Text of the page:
[0073] In compliance with the statute, the invention has been described in language more or less specific as to structural and methodical features. It is to be understood, however, that the invention is not limited to the specific features and methods shown and described, since the present description comprises preferred forms and methods of putting the invention into effect. The invention is, therefore, claimed in any of its forms or modifications with the proper scope of the appended claims appropriately interpreted in accordance with the doctrine of equivalents.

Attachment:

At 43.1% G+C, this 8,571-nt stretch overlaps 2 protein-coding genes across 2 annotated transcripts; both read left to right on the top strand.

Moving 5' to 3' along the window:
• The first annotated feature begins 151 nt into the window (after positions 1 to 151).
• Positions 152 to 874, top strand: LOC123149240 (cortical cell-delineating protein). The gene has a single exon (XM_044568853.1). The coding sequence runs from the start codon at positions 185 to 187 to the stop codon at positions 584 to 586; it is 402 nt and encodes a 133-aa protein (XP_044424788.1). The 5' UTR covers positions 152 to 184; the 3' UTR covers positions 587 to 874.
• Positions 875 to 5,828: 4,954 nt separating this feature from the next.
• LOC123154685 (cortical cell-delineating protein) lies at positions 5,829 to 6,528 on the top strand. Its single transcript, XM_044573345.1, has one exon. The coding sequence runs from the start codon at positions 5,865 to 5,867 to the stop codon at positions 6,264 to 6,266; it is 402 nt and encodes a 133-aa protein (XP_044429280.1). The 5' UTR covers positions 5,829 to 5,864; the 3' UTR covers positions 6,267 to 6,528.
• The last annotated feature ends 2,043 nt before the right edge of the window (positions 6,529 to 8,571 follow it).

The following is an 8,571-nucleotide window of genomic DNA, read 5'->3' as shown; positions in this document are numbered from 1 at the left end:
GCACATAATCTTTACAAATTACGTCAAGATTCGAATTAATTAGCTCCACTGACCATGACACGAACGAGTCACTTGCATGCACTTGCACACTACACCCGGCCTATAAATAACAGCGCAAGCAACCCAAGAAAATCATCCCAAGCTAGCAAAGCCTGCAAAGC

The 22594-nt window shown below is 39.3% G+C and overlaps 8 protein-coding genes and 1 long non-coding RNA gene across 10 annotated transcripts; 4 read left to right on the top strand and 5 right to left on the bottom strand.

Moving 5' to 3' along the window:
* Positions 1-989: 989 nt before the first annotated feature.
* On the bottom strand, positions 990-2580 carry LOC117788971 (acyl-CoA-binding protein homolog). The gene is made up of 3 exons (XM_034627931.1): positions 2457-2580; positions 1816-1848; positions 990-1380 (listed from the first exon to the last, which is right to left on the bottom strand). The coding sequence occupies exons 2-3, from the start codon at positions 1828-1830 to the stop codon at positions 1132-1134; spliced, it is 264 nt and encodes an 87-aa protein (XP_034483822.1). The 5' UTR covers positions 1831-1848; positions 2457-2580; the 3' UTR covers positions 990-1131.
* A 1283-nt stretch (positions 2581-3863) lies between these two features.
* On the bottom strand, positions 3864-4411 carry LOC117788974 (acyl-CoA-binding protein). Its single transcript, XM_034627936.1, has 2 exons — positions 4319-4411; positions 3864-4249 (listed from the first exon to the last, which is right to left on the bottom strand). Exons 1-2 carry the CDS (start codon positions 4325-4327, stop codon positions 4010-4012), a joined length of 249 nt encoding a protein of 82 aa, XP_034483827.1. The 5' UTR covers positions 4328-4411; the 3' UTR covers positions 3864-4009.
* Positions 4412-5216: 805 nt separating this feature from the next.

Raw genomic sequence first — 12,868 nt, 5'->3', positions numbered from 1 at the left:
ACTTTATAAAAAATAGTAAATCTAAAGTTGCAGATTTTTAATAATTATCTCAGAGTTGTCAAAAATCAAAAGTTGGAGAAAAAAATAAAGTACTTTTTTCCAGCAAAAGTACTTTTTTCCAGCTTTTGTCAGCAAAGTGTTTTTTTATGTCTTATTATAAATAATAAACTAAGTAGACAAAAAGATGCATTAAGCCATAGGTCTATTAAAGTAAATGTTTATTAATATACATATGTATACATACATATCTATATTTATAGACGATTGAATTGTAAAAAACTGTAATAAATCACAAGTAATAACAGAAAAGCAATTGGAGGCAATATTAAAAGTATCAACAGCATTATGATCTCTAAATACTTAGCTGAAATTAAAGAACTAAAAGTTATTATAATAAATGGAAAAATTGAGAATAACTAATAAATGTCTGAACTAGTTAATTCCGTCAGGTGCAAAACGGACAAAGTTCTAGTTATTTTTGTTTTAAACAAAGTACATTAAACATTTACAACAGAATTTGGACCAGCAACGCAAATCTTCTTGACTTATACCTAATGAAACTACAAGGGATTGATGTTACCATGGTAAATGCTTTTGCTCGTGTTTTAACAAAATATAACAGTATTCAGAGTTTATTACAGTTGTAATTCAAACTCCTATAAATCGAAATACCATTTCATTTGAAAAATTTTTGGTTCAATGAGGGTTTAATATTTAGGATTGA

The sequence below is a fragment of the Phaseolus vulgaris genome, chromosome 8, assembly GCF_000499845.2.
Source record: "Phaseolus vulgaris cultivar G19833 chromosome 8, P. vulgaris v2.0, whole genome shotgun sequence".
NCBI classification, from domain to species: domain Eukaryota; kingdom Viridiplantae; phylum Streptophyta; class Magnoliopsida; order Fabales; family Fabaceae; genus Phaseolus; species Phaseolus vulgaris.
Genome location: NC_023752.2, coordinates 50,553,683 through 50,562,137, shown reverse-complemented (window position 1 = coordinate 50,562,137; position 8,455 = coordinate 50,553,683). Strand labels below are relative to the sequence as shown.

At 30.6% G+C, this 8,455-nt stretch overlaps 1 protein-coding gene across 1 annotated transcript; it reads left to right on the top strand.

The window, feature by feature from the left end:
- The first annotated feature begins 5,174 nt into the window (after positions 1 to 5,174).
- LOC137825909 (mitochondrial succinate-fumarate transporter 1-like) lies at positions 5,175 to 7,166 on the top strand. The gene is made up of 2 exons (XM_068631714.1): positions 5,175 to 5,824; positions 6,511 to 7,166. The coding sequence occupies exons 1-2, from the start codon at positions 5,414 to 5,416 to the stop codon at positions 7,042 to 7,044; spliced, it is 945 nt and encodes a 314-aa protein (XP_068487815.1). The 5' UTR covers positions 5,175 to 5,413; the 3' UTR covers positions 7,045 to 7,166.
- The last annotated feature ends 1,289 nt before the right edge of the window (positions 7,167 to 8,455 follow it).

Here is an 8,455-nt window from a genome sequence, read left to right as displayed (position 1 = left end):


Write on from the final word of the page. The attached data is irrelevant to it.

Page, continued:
Referenced by
Citing PatentFiling datePublication dateApplicantTitle
US7802444Sep 1, 2006Sep 28, 2010Manitowoc Foodservice Companies, LlcIce/beverage dispenser with in-line ice crusher
US8075175 *Nov 6, 2004Dec 13, 2011Grifols Therapeutics Inc.Method for melting frozen, water-containing products in a mixer
WO2007028029A2 *Sep 1, 2006Mar 8, 2007Manitowoc Foodservice Co IncIce/beverage dispenser with in-line ice crusher
WO2014009904A2 *Jul 10, 2013Jan 16, 2014The Coca-Cola CompanyDispenser
Classifications
U.S. Classification366/318, 99/348
International ClassificationA23G9/04, F25C5/04
Cooperative ClassificationY10S241/17, F25C5/046, A23G9/045
European ClassificationA23G9/04D